excerpt from 'Naples and the Campagna Felice. In a series of letters, addressed to a friend in England, in 1802' pp. 336-341 (559 words)

excerpt from 'Naples and the Campagna Felice. In a series of letters, addressed to a friend in England, in 1802' pp. 336-341 (559 words)

part of

Naples and the Campagna Felice. In a series of letters, addressed to a friend in England, in 1802

original language

urn:iso:std:iso:639:ed-3:eng

in pages

336-341

type

text excerpt

encoded value

[Engelbach describes chaotic preparations for a dance he is hosting at his Naples residence with the assistance of D. Michele whose words are presented as direct speech and who refers to himself in the third person]

 [Letter XVII] "The execution of your [Engelbach's] orders, sir, is the cause of your waiting; for when D. Michele undertakes a thing, he likes to go through with it at once. First, as to the company, there will be ten couple, besides our family and some odd ones […] Three or four will come in their own carriages; and some of the lasses will shew you what is called dancing at Naples. Care too has been taken, that they should not want for good music: you will have, Signor Don Luigi, the first oboe of St. Carlo, two excellent violins, a flute, tenor, and violoncel—my son will play the tamboureen. […] [T]hese will be sufficient to begin the evening with a little concert: my friend will give you a concerto on the oboe; one of the ladies will sing a scena from an opera, to which we may add a duet or two; and at ten o'clock the dance shall begin. […] I have not been idle all this while; and the pains I have taken will be to some purpose, I warrant you. Your dance will be spoken of long after you shall have forgotten us poor Neapolitans."

I am not going to plague you with a minute journal of the proceedings of the evening; but a few incidents, I imagine, will entertain you. The musicians arrived in good time, and the company dropped in fast after eight o'clock.

[…]

 After the oboe-concerto, therefore, which really was delightfully played, the operatic budget was opened: a young lady, with her brother, sung a duet from "Il Fanatico per la Musica," with great and deserved applause. It was now suggested, whether, as there were several more singers in the room, we might not be able to muster sufficient strength for the finale in the first act of Il Matrimonio Segreto. Volunteers were called for, and on counting the parts, nothing but a bass voice was found to be wanting. Everything seemed at a stand for a few minutes, till seeing that there was no chance to supply the defect otherwise, I offered to undertake the part, if the company would indulge any blunder I might commit. The truth was, that from seeing this very opera perhaps half-a-dozen times, I knew it almost by heart, and the finale, in particular, was very familiar to me. […] [T]he performance began. When I found that all my fellow-singers executed their parts in character, that is to say, with all the comic gesticulations and the emphasis that would be required on the stage, I was not backward in throwing a quantum sufficit of mimicry into my task, and you know I can play the fool upon occasion. Once or twice I had nearly been put out by my friend Michele, who had planted himself directly opposite to me, and whose pleasing astonishment was every now and then interrupted by a "Bravo, carissimo." When we had finished, the clapping of hands was universal, and the old fool, in his ecstasy of delight, flew towards me, embraced me, and imprinted half-a-dozen savoury kisses on my cheeks.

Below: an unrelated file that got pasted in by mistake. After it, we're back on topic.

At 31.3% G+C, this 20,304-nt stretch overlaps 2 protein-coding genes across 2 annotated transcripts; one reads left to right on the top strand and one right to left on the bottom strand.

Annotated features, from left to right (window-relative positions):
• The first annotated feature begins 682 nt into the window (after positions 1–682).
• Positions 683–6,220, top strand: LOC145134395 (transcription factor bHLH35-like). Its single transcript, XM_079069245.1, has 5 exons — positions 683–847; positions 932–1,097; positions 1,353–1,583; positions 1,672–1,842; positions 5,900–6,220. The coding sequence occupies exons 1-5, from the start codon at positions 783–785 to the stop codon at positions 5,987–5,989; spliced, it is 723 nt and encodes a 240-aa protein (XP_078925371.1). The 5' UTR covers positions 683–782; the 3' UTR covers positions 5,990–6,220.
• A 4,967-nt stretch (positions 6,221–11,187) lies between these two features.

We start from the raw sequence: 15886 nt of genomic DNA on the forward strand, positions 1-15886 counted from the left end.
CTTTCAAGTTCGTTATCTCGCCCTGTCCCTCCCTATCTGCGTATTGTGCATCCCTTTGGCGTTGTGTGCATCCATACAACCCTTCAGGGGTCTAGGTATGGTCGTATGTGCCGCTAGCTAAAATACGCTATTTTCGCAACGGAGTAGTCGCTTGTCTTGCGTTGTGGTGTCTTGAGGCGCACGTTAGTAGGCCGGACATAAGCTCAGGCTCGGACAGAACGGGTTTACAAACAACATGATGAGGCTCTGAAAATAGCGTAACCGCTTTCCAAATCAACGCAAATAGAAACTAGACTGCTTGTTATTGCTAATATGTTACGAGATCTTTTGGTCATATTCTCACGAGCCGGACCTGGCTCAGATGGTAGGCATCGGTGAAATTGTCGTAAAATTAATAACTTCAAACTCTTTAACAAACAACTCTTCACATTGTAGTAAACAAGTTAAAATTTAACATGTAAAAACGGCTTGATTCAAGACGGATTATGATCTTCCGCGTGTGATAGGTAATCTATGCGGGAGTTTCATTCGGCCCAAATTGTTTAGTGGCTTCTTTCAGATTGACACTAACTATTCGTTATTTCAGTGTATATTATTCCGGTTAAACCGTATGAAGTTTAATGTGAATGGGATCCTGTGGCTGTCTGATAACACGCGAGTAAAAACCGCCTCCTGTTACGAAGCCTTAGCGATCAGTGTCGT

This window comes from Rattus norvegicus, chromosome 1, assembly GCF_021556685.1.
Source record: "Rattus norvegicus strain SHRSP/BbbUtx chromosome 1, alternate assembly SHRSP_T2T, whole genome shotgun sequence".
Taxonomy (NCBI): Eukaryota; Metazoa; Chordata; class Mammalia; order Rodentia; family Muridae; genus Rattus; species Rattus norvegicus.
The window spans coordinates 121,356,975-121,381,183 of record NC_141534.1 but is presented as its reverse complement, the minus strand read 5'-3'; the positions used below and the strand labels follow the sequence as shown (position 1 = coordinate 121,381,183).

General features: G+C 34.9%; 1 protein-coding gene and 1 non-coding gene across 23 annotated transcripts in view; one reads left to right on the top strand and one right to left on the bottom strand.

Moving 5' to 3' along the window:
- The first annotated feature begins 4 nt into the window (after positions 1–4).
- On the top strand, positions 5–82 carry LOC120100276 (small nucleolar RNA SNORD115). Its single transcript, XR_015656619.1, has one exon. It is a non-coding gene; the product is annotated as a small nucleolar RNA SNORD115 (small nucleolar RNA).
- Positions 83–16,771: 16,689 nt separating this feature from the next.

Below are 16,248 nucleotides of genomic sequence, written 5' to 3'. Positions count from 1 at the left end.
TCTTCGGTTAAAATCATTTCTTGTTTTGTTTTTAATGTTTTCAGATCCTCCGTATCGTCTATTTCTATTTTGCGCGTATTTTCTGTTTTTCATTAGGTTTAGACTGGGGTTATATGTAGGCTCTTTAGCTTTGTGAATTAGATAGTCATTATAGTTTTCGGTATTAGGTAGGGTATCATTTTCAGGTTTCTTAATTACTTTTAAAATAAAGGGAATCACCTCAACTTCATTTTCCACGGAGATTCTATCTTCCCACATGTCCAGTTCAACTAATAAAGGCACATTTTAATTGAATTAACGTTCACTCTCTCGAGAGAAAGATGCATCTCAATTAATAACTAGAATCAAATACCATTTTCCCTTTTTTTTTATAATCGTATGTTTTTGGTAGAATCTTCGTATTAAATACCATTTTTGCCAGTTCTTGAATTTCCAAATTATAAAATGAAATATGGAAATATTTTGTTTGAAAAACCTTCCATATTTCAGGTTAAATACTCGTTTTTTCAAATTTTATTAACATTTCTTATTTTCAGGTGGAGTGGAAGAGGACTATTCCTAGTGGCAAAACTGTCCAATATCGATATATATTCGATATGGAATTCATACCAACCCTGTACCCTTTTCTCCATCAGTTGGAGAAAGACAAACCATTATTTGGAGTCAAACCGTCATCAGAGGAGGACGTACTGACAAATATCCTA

appears in search results as

excerpt from 'Naples and the Campagna Felice. In a series of letters, addressed to a friend in England, in 1802' pp. 336-341 (559 words)

1518719879125:

reported in source

1518719879125

documented in
Page data computed in 370 ms with 1,622,072 bytes allocated and 35 SPARQL queries executed.